Australia’s free trade agreement with China will pass the nation’s parliament after a political impasse over the job protection was resolved.
The Australian reports trade minister Andrew Robb and Labor’s Penny Wong reached agreement last night. The deal has now reportedly been approved by the Labor caucus this morning.
The key change is the government accepting labour market tests on all work agreements, whereas previously the tests would only apply to major projects. There were concern Chinese businesses could undercut the Australian workforce by importing staff.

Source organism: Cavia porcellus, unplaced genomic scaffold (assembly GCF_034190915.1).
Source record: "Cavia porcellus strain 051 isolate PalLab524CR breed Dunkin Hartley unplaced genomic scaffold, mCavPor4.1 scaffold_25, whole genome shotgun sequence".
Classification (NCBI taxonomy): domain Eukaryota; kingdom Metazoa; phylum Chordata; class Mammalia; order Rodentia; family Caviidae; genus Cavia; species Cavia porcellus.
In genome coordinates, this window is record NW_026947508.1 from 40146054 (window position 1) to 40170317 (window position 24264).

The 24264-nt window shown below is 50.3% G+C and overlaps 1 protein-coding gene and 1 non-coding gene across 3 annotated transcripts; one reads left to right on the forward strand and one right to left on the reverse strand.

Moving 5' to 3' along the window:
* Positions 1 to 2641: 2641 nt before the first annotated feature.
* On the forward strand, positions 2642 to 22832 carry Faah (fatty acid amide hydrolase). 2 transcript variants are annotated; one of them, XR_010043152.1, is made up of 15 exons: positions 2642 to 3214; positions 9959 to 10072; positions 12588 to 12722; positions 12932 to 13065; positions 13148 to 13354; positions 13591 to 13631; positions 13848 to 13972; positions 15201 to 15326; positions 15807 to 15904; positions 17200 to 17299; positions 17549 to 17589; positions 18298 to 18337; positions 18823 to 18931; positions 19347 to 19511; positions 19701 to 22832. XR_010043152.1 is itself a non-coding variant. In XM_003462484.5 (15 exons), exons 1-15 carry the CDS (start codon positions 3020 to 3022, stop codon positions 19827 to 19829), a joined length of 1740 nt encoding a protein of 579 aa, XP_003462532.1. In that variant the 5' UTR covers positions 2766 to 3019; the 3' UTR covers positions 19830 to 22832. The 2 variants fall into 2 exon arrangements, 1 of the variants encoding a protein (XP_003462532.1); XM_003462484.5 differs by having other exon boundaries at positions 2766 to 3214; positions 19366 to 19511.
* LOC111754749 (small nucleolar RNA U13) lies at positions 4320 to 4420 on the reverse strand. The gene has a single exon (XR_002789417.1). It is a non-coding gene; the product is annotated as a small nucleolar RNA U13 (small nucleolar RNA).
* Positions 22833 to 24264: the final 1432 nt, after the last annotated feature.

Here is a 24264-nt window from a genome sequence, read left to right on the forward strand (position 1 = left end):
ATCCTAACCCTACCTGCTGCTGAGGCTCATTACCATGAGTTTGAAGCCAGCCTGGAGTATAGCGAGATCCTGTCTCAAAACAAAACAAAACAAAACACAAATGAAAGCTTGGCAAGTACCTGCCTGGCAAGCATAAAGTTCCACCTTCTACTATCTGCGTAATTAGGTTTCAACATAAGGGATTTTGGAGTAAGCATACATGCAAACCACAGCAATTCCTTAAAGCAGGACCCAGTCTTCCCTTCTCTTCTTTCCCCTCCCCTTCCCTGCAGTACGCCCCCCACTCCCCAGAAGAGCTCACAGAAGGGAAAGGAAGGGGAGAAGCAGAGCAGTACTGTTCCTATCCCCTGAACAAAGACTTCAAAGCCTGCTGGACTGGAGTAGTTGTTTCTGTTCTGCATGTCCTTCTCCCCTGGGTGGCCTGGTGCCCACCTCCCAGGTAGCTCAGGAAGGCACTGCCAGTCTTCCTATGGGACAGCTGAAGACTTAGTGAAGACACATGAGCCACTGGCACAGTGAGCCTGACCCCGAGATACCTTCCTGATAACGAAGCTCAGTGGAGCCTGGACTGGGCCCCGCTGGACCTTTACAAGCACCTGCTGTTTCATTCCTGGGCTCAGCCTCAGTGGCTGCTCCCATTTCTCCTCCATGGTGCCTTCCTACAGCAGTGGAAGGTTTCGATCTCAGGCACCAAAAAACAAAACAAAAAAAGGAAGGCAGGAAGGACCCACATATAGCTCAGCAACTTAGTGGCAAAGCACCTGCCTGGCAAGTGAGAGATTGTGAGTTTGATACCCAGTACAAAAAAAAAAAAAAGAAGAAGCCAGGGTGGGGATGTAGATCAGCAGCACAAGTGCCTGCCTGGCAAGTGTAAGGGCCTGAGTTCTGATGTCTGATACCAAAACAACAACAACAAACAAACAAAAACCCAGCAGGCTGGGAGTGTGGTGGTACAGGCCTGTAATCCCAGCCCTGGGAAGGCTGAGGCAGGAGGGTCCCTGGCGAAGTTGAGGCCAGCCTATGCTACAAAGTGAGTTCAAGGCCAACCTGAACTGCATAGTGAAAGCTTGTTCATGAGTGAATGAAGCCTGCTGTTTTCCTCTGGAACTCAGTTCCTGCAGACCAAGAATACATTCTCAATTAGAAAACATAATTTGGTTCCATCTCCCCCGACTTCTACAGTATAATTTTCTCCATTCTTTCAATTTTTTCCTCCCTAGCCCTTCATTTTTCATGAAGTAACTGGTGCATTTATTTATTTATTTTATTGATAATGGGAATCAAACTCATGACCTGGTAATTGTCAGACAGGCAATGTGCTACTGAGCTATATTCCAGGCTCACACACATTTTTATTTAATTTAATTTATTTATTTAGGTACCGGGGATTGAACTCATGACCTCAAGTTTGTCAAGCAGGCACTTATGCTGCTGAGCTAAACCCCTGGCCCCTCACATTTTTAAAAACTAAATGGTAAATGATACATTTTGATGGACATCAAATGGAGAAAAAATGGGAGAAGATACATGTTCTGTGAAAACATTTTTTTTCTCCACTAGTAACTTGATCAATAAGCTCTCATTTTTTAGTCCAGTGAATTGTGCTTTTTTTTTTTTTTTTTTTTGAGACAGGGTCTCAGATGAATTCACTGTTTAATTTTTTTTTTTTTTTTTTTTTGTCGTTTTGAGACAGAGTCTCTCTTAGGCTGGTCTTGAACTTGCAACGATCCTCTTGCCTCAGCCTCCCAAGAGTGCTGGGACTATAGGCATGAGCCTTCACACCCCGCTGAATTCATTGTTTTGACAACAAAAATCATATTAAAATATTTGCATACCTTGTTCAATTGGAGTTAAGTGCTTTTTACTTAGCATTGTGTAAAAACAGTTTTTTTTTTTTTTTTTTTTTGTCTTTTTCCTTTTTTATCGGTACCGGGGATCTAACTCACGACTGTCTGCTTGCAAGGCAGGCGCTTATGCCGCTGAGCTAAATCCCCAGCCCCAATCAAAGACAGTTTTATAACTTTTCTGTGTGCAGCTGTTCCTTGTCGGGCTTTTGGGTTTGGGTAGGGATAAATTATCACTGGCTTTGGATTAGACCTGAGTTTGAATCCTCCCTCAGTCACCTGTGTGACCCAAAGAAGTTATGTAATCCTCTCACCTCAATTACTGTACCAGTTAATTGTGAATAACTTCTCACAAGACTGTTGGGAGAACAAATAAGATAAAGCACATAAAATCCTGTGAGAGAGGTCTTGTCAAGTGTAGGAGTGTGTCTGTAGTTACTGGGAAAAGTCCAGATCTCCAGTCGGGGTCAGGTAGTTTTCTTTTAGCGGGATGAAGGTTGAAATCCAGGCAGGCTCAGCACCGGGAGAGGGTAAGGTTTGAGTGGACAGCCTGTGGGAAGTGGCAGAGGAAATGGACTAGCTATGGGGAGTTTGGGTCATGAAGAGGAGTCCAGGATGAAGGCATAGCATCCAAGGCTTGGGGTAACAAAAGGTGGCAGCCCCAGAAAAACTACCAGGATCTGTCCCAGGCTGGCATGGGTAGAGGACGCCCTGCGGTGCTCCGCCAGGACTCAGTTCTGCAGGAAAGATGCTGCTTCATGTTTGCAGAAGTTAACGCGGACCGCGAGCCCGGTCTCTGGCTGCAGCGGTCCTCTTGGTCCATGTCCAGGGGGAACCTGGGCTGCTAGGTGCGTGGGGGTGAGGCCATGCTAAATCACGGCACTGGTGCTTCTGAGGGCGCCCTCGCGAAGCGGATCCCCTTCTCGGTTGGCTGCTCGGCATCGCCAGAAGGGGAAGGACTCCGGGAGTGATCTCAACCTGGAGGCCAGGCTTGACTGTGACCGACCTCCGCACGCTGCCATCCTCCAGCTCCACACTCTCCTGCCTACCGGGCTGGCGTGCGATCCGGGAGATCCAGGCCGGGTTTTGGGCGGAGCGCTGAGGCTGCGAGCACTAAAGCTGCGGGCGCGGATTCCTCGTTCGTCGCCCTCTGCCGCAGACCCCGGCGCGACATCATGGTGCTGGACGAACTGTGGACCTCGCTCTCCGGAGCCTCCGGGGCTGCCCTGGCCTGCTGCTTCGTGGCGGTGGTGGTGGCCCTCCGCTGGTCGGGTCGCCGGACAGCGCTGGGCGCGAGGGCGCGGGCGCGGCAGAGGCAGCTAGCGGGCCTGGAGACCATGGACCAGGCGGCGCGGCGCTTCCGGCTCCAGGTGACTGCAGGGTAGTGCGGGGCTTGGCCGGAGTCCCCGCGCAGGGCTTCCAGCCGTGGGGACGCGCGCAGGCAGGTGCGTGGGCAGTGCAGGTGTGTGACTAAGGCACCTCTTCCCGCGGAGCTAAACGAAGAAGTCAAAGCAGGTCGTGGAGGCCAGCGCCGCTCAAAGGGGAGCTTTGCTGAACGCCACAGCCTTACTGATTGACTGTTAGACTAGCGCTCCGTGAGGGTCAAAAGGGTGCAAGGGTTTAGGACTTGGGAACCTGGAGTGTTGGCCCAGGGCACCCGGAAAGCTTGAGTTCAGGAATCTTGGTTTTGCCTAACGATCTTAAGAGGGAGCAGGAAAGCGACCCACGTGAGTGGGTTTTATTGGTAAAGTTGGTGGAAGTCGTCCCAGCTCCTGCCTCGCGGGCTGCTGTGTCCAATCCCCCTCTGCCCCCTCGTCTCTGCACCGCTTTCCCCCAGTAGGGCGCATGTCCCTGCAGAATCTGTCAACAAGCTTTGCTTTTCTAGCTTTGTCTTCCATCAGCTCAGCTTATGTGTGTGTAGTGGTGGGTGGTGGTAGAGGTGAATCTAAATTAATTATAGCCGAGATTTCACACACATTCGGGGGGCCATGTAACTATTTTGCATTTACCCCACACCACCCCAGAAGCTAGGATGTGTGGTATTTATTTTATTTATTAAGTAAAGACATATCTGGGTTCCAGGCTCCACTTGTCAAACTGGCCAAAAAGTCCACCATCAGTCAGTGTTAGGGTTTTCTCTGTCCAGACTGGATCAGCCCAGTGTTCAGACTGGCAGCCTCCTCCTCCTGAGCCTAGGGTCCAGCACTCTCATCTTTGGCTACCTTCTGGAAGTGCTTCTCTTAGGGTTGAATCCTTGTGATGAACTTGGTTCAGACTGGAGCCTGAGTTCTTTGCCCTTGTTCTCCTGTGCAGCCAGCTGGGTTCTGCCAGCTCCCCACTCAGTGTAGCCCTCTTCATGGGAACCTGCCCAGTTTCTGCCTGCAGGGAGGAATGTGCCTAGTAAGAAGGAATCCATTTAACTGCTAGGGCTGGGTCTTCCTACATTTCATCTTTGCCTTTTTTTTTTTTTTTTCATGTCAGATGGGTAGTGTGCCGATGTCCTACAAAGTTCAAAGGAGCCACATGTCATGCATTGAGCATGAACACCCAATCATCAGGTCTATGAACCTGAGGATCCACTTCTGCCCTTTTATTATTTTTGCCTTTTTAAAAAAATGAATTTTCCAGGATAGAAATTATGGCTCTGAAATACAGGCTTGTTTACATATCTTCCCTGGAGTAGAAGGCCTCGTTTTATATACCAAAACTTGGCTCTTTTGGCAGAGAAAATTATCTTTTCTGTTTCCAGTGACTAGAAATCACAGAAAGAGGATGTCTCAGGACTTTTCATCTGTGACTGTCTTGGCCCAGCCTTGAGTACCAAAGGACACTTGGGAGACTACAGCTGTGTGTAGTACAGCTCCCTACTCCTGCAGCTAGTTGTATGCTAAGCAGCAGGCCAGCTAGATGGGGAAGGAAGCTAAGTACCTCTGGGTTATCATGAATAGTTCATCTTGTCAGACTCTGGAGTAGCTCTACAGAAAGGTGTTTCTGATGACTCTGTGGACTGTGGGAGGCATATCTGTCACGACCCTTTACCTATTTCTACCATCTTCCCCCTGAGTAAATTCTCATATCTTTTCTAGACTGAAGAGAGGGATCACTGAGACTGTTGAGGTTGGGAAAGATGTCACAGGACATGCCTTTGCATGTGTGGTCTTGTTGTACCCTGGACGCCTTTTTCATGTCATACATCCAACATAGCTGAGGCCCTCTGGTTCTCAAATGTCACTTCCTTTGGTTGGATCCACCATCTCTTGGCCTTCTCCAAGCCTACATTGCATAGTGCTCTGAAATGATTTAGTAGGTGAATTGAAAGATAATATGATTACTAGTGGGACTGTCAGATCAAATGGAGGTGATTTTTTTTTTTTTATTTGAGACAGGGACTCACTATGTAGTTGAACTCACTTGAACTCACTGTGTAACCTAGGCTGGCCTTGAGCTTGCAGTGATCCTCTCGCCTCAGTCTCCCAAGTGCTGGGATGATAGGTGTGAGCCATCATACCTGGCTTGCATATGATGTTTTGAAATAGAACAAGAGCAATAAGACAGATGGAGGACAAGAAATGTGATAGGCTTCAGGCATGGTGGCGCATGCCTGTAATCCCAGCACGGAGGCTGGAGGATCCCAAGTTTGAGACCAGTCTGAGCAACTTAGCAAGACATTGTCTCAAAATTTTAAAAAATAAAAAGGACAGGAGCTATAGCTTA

In return Labor dropped a demand for a minimum pay of $57,000 for skilled migrant workers on 457 visas, agreeing instead that pay be set at market rates.
The compromise is a significant win for the Coalition under the fresh leadership of Malcolm Turnbull. Labor’s opposition to what Bill Shorten described as a “dud deal” was portrayed as “racist” protectionism by Coalition supporters, and Tony Abbott accused Shorten of being “hog-tied … to the union movement”.
China is Australia’s largest trading partner with trade worth around $160 billion annually. The deal will see 95% of Australian exports eventually being tariff-free, with significant benefits for the agricultural and resources sectors.
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